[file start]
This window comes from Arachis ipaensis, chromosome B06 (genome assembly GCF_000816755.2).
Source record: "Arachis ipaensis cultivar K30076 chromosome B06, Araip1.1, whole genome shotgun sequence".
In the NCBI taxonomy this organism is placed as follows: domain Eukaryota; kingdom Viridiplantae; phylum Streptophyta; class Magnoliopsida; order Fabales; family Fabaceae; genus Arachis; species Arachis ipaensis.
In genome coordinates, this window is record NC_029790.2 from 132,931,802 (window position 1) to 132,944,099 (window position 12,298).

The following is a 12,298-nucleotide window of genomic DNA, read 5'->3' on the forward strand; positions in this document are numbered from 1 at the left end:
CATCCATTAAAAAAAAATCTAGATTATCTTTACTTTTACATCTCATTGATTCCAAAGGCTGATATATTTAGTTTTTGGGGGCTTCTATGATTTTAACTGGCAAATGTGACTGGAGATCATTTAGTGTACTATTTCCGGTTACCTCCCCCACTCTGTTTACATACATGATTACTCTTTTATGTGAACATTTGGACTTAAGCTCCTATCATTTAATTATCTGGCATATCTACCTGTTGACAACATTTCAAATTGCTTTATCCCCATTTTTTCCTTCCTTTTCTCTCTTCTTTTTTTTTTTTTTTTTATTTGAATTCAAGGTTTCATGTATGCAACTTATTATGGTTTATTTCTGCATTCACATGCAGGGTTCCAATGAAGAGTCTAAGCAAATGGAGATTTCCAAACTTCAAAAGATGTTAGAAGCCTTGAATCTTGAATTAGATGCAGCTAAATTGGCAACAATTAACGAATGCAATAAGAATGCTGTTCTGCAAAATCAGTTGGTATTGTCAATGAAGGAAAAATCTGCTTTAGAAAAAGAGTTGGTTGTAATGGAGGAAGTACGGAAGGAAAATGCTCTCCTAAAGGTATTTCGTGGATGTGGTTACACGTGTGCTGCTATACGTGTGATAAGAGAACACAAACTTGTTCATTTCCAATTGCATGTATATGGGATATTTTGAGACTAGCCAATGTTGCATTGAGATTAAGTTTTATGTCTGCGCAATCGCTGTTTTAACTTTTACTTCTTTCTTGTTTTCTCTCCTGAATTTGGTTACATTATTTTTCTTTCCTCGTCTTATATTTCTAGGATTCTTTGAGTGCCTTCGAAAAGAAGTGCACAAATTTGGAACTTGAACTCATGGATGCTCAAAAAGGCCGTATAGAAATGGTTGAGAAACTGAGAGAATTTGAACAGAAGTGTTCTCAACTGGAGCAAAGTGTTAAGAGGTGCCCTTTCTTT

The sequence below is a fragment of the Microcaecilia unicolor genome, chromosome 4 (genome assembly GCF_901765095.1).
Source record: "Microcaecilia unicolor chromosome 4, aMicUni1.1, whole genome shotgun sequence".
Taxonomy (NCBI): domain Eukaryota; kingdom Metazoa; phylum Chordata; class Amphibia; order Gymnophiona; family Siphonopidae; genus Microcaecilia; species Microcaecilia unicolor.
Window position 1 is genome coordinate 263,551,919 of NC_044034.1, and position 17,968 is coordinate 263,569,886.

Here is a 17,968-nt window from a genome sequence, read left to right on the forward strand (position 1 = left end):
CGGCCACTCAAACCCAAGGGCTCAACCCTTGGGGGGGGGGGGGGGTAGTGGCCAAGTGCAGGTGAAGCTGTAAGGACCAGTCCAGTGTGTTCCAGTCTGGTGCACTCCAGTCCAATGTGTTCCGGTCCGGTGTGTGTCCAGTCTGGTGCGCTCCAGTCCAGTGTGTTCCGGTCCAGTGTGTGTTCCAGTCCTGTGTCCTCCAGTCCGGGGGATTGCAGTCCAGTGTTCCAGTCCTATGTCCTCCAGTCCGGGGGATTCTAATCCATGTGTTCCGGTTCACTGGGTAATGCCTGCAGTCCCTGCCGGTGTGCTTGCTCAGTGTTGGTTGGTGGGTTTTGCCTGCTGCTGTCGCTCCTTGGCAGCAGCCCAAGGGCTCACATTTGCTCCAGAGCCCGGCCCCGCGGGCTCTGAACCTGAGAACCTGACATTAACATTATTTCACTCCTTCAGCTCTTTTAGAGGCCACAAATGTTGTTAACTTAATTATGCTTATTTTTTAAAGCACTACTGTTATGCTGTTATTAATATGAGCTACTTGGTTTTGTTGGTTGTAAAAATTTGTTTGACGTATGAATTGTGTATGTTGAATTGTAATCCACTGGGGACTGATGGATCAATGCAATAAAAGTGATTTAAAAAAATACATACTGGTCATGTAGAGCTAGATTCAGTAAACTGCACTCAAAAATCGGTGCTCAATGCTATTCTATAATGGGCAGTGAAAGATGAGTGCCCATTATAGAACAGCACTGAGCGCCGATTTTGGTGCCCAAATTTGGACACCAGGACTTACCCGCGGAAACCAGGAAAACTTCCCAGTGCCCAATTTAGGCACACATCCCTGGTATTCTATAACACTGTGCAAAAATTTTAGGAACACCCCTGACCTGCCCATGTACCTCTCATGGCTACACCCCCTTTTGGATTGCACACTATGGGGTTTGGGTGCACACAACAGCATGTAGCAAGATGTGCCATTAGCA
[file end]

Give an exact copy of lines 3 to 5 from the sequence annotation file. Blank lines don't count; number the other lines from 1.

In the NCBI taxonomy this organism is placed as follows: domain Eukaryota; kingdom Viridiplantae; phylum Streptophyta; class Magnoliopsida; order Fabales; family Fabaceae; genus Arachis; species Arachis ipaensis.
In genome coordinates, this window is record NC_029790.2 from 132,931,802 (window position 1) to 132,944,099 (window position 12,298).

The following is a 12,298-nucleotide window of genomic DNA, read 5'->3' on the forward strand; positions in this document are numbered from 1 at the left end: